Google has rejected Australia’s plan to force it to pay local news publishers for the right to index their output and present it in search results.
The search and ad giant’s rejection came in a post penned by Google’s veep for Australia and New Zealand Mel Silva, who argued that Australia’s proposal “has serious problems that need to be worked through.”
Google is not happy with the change to requirements for algorithm disclosures, which was altered so that only major changes initiated by humans would be reported to publishers. Silva says Google just can’t do that and attempting to do so would “delay important updates, drive up operating costs, and mandate special treatment to news publishers in a way that would disadvantage everyone else.”
That last bit is a little naughty by generalizing about algorithmic updates when the legislation only calls for algorithm changes that impact news publishers to be disclosed. But Google says even with the focus on news-related changes it would have to offer thousands of notifications each year and that doing so is impractical.
Australia mostly sticks to its guns in final plan to make Google and Facebook pay news publishersREAD MORE
Silva also argues that no search engine anywhere pays to generate links and that Australia’s plan could therefore “unravel the key principles of the open internet people use every day”.
Australian federal treasurer Josh Frydenberg has said the nation is willing to pioneer such a scheme and that the world is looking on with interest.
Silva also objects to the compulsory arbitration model Australia proposes, as it "incentivises publishers to make ambit claims and resort to arbitration rather than good-faith negotiations; assumes that the internet has never required payments for links because of ‘bargaining imbalance’; and requires the decision-maker to choose a single ‘final offer’".
Australia’s communications minister Paul Fletcher has previously rebutted that argument by saying the proposed arbitration model is widely used in the nation’s telecoms sector.
Silva says Google is willing to pay Australian publishers on its own terms, under the Google News Showcase programme. That programme has a total of US$1bn in funding, but Google has not introduced it to Australia while it waits for the nation’s pay-for-news plan to become law.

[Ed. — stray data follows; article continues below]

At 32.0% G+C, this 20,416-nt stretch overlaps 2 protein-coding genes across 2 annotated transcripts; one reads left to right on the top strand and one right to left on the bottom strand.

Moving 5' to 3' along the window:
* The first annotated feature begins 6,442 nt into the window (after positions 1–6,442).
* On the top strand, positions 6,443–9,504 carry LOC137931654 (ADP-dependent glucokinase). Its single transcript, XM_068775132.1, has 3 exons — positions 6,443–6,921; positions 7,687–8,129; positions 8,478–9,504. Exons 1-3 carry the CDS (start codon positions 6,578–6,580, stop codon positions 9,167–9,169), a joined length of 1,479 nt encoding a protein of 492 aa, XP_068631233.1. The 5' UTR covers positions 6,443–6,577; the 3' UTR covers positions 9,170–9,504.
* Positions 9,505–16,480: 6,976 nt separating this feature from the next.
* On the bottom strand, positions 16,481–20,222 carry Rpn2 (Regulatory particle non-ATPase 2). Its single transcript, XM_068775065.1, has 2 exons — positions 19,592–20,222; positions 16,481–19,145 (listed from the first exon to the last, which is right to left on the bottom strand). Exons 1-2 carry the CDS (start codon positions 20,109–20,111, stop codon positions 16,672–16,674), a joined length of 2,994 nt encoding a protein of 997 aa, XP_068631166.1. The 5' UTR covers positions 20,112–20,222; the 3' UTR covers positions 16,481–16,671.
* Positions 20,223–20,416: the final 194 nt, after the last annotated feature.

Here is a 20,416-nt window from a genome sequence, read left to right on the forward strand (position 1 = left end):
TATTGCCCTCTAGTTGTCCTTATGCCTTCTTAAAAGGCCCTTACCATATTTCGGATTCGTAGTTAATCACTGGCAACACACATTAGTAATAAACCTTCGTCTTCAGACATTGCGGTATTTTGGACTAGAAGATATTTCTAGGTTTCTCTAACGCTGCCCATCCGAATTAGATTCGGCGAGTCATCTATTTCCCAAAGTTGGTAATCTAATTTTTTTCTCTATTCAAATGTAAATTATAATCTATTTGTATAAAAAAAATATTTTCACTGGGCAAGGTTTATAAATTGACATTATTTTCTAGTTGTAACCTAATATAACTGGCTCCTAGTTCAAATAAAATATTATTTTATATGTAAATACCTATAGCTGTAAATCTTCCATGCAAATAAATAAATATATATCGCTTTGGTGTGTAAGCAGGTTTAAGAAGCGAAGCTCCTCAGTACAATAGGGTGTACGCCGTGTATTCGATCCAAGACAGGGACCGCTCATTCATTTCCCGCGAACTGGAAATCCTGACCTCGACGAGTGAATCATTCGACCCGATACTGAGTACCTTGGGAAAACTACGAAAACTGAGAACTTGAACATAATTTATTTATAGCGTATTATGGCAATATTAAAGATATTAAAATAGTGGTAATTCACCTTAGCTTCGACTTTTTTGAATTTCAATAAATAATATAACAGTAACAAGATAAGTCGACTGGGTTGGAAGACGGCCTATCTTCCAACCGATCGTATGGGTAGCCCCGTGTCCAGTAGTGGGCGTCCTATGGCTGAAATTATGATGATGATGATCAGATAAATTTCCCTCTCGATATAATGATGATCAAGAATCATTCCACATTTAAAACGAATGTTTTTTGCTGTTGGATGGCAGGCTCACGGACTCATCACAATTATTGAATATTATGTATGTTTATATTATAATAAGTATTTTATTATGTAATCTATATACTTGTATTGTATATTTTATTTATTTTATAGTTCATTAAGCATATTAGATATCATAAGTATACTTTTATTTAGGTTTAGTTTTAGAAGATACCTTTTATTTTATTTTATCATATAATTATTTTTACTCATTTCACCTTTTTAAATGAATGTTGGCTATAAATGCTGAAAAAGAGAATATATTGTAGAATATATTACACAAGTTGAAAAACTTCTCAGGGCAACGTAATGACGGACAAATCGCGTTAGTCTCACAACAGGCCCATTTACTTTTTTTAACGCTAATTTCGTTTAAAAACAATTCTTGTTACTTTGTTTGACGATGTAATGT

The veep thinks that a new arbitration model, combined with News Showcase, could be acceptable if it “would let arbitrators look at comparable transactions, rather than just looking at only one side’s costs.”
Again, that’s a little naughty as Australia’s added a provision that allows bargaining between Google and publishers to consider the value that search traffic provides. But Google thinks those provisions allow publishers to bargain on the basis that if its search engine disappeared, they would still get the same value, and therefore thinks the mechanism isn't workable.
Silva’s post ends by saying that if Australia’s government makes “the practical changes we’ve outlined,” the company believes “there is a path forward.”
And to make sure Australians get the message, the company’s mobile and desktop search engine is already displaying the following on
The Register is far from the first organisation to point out that Google’s willingness to put its message in the face of its millions of Australian users shows the very power that the nation’s government wishes to curtail.
Australian regulator slams Google ‘misinformation’ in pay-for-news-fightREAD MORE
Australian politics and media mostly hibernate from about now until the last week of January, save for coverage of sport and natural disasters. And the bill has been sent to a committee that will not meet this year and has not published a schedule of meetings for 2021.
Google could try to flood Australia’s media with its message in that vacuum, but this fight will likely resume in earnest next year, not least because Facebook is yet to reveal its attitude to the bill. ®
The Register is not eligible to receive payment under Australia's plan and reports this story as it is potentially a global precedent for how publishers and web giants interact.